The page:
Doula training is not a well defined course of study. Doulas assist mothers during labor and delivery, or may assist new parents in their first few days at home. They function as the person who helps the mother and her partner during all non-medical aspects of labor. The doula may help advocate for special things the mother or partner need during labor, or she may simply facilitate labor and delivery by providing additional support.
Although some doulas have a medical background already, most doulas receive their first doula training when they birth their own children. Although having children of her own is not a requirement, it is considered necessary to provide the empathy and support a woman needs in labor. However, if one is passionate about assisting laboring moms, not having had a child before should not be a discouragement. If you can be extremely empathetic, are a good advocate, and fully understand the process of birth and aftercare, you can still be an excellent doula.
Sometimes a person wishing to become a doula will receive formal doula training and have certification from one or more doula organizations. Usually doula training of some type is necessary to build a successful doula business, but this training varies. Often doulas enroll in doula training seminars for a weekend or take classes at a doula organization. Some doula training can include studying the specifics of breastfeeding and becoming a lactation consultant as well.
Doulas are most familiar with natural childbirth. Doula training often involves learning methods for coping with the extreme pain of childbirth.. However, a doula will not force natural childbirth on a woman who wants pain medication. The work is all about what the mom needs to have the least stressful labor and delivery.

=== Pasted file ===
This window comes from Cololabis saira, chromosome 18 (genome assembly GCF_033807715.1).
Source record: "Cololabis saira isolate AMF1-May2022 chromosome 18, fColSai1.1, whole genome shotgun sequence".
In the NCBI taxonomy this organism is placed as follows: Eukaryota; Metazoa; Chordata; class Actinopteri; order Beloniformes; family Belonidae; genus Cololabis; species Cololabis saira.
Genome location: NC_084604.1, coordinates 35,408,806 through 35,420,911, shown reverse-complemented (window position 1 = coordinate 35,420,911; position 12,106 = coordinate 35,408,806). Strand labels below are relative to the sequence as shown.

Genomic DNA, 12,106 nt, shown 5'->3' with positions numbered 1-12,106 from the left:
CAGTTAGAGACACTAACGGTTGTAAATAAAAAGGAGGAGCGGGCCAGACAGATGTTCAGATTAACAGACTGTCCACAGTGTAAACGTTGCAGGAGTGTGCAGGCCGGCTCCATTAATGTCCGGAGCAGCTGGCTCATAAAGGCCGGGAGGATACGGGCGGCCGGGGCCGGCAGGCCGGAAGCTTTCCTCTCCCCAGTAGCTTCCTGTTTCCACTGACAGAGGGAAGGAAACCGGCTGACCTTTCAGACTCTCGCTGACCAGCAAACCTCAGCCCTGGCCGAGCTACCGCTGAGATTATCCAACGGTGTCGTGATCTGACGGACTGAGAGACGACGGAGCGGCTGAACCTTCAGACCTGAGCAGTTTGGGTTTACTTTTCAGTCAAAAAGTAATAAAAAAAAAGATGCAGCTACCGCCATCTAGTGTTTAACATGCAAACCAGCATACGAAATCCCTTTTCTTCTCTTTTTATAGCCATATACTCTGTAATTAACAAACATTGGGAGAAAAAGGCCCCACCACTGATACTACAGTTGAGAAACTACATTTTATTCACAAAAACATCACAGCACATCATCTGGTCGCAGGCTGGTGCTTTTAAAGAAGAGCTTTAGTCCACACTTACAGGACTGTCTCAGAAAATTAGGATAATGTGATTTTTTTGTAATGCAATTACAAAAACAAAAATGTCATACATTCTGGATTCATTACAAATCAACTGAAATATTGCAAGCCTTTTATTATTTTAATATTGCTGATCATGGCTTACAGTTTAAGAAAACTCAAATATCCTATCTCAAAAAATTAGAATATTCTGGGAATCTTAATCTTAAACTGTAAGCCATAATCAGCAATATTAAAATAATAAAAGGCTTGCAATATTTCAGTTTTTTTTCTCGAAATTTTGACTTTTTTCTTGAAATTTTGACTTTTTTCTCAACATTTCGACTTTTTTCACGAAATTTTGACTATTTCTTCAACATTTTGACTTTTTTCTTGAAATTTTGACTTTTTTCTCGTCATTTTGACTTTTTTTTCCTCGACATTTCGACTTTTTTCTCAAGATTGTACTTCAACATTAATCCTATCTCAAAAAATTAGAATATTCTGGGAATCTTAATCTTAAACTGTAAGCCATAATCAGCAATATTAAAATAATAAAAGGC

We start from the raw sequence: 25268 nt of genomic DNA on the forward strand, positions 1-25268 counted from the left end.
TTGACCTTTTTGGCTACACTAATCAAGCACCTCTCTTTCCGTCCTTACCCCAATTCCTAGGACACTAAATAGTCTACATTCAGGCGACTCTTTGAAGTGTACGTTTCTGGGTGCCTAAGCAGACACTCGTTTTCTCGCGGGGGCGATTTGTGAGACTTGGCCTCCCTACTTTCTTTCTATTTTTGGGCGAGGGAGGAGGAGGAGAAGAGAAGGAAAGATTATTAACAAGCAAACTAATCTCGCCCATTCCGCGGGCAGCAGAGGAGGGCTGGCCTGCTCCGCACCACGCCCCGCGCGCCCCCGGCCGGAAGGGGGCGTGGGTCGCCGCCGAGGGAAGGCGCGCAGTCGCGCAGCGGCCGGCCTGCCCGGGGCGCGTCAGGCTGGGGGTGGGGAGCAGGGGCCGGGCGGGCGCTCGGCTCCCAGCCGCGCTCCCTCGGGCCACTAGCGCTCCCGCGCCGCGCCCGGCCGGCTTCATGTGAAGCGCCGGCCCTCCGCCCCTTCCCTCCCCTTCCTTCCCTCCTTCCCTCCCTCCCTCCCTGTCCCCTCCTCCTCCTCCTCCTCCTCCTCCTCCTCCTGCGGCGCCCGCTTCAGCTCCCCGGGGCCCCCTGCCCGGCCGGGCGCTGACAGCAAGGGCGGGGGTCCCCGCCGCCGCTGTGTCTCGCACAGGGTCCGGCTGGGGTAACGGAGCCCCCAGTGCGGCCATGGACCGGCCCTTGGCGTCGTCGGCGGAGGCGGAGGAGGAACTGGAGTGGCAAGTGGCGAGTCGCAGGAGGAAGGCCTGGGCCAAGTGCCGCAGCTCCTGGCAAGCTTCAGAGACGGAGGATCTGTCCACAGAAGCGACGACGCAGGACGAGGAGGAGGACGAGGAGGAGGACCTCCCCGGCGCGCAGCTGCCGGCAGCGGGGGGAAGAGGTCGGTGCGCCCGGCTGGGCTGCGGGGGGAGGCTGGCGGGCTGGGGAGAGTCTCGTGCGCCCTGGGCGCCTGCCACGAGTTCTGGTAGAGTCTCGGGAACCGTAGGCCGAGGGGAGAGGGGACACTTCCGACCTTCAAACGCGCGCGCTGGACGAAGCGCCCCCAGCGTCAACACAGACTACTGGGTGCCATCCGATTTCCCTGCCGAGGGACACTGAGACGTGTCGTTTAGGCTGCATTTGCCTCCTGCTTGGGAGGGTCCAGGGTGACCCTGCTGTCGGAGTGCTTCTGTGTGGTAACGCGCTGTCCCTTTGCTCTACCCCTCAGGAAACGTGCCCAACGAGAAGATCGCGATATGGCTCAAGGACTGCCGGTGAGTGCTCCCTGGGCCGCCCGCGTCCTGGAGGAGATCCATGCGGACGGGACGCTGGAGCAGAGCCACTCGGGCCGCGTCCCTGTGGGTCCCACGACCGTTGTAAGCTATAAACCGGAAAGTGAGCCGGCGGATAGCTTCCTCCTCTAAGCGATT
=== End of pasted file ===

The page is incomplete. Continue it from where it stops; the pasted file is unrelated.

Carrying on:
Doula training usually involves classes that teach the medical aspects of the birth process. First time mothers in particular may need more explanation than an obstetrician or a midwife has time to give. Being able to explain processes of birth to expectant moms can be of significant help.
One may also receive doula training about possible problems during labor or delivery that can change a birth plan. The doula learns how to develop strategies to protect as much of a client’s birth plan as possible when complications arise. Doula training also requires on the job experience, which can usually be obtained by working with another doula. Often doula wisdom is passed from experienced doulas to beginners, much like the passage of oral traditions and folklore.
In some cases, one can take online doula training classes. Usually these classes must be combined with practical experience. Theory only accomplishes so much. One wouldn’t want to fly in a plane piloted by someone who had taken online courses but had actually never been up in a plane.
The more experience and training a doula has, the more likelihood she will be able to build a successful career as a doula. Those in larger cities where people have higher incomes are likely to receive the most work, since doula services tend not to be covered by insurance. Some doulas, however, work for very little money, so that their services are available to families with low incomes.
Occasionally doulas are employed for the purpose of serving very young girls with low socioeconomic status, who do not have the support of family to help them through and after a pregnancy. These jobs are seldom financially rewarding, though they may provide rich emotional rewards.
Success as a doula depends very much on the depth of your doula training, where you live, what you have studied, and how much caring and empathy you can give to a woman in labor. Career success is increased when the doula can offer support after the birth. In this role she may give advice about breastfeeding, cook for the family, or help parents get a little sleep. The field is still a very open one, which gives women the option of choosing how they wish to practice as a doula.